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Sep 15, 2021

The New Meaning of “Are You Now or Have Ever Been?”

Some useful etiquette tips for hirers and daters

By Ed Goldman

From around 1947 to 1958, a simple, direct and invasive question was a reliable elevator of blood pressure: “Are you now or have ever been a Communist?”

It was asked most notoriously by members of the House Unamerican Activities Committee, whose acronym, HUAC, when spoken aloud, is somewhat similar to the sound an old man makes when he expectorates chewing tobacco from his cheeks.

Edgy Cartoon

🎵 “It Was Vaccination, I Know…:

“Are you now vaccinated against COVID-19?” is, about three quarters of a century later, a variant (!) of the question. In all candor, the “or have ever been” part of the original query doesn’t really work with the new probe since if you’re NOW vaccinated you have also BEEN vaccinated.

This doesn’t hold true for the question of one’s Commie leanings. A lot of people flirted with Communism in the 1930s, ‘40s and ‘50s but ended up returning to their true love, Democracy. I write this as someone who had a close relative drummed out of the U.S. Army for his leftist views. He became a very successful salesman and member of our corrupt capitalist society. молодец! (Russkie for “Way to go!”)

As in most cases of human intercourse, including human intercourse, questions of etiquette are bound to arise.

I’m so glad I got here in time to explain the right and wrong ways to interrogate friends, lovers and employees about their immunity status.

Wrong: “I couldn’t help but notice when you wore your sleeveless top to work the other day that you had no puncture marks on either arm.”

Better: “Just conducting a little survey around the office. Did you get a headache and lose your lunch after your first or second Covid shot?”

Wrong: “I agree that this inoculation mandate is fascistic. Why does the state think it has the right to keep me and everyone I come in contact with from getting COVID-19?”

Better: “If you think you’d prefer to die than live, remember, only one choice comes with fresh coffee in the morning. Maybe even a doughnut hole or two. I know a place.”

Wrong: “Hey, really glad that new online service Love Me Tinder dot com hooked us up! I realize I lied about my height, weight, hair color and early flirtation with the Branch Davidians. But the important thing is I used the Johnson & Johnson Baby Powder after my shower tonight, so we should be pretty safe.”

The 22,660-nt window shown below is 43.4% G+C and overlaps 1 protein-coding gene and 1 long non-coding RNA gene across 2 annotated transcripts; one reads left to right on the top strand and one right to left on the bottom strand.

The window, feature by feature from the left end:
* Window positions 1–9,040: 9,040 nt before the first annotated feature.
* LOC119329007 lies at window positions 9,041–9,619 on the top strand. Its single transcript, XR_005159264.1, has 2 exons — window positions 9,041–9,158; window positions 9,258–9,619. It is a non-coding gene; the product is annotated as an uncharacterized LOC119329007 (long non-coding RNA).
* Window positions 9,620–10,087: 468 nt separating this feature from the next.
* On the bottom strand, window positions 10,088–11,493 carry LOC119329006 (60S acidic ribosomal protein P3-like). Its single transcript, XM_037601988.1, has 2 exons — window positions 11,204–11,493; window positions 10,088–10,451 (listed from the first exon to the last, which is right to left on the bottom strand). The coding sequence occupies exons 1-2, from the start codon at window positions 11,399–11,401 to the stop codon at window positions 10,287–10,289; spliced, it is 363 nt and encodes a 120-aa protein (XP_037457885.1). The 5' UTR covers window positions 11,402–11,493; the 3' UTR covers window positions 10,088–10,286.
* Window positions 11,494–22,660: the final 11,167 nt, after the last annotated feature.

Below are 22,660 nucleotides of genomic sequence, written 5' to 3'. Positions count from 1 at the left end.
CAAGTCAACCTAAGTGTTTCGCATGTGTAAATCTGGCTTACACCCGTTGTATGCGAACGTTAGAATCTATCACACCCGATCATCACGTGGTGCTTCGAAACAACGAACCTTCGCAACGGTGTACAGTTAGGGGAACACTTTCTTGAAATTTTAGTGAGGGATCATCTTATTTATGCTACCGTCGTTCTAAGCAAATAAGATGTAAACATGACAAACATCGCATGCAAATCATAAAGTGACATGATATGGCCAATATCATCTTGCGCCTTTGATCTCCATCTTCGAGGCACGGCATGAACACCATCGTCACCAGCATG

Better: “Wonderful to meet you. Does your proof-of-vaccination card look like mine? Let’s compare!”

Push Pin Travel Maps
Wrong: “As your employer I have every right to fire you for not being vaccinated. At least I’m pretty sure of that. HR is on it. And I have calls into the Governor’s office, Employment Development Department, my spiritual advisor and life coach. We should have an answer by the end of the quarter. Until then, get to your office!”

Better: “You’re not vaccinated? Get out before I call Security.”

Ed Goldman's column appears almost every Monday, Wednesday and Friday. A former daily columnist for the Sacramento Business Journal, as well as monthly columnist for Sacramento Magazine and Comstock’s Business Magazine, he’s the author of five books, two plays and one musical (so far).

Yes, Virginia

A Weekly Blog by Virginia Varela

President and CEO, Golden Pacific Bank

photo by Phoebe Verkouw

Financial Institutions are Top Heavy with White Men

The world of banking is primarily (and traditionally) dominated at the top by white males. It just is and has been. I can’t cite all the statistical and historical reasons.

But I do strongly argue that it’s wrong and needs to change. All types of financial institutions, even the newer fintech firms, continue to be white male dominated.

According to the American Banker, women are better represented at the CEO level of credit unions than banks of comparable asset size. For U.S. banks and credit unions with between $1 billion and $5 billion of assets, 13% of credit union CEOs are women, compared to 2% for banks, according to a Credit Union National Association study.

Personally, I feel proud, honored and grateful to be a President and CEO of a federal bank and a working executive for many years in the banking industry. But I didn’t get here without strife, hard work, and the support and mentoring of other professionals—including some white men.

Some argue that change will take time, and the trends toward women in leadership positions is on the rise. Still, in banking, I work with and observe all kinds of strong and intelligent women, many stuck in lower or mid management positions, with the talents and attitude to run a company.

Let’s give them a chance.

A diverse workforce is an innovative workplace. Men and women will inevitably have different experiences and backgrounds, which shape their approaches to business. Challenging each other and collaborating with people who think differently can foster creativity, promote innovation and lead to overall greater success in pushing organizations forward.

We women represent half the human population. It’s time for financial institutions of all types to better reflect the customers they serve at all levels, including the executives at the top.

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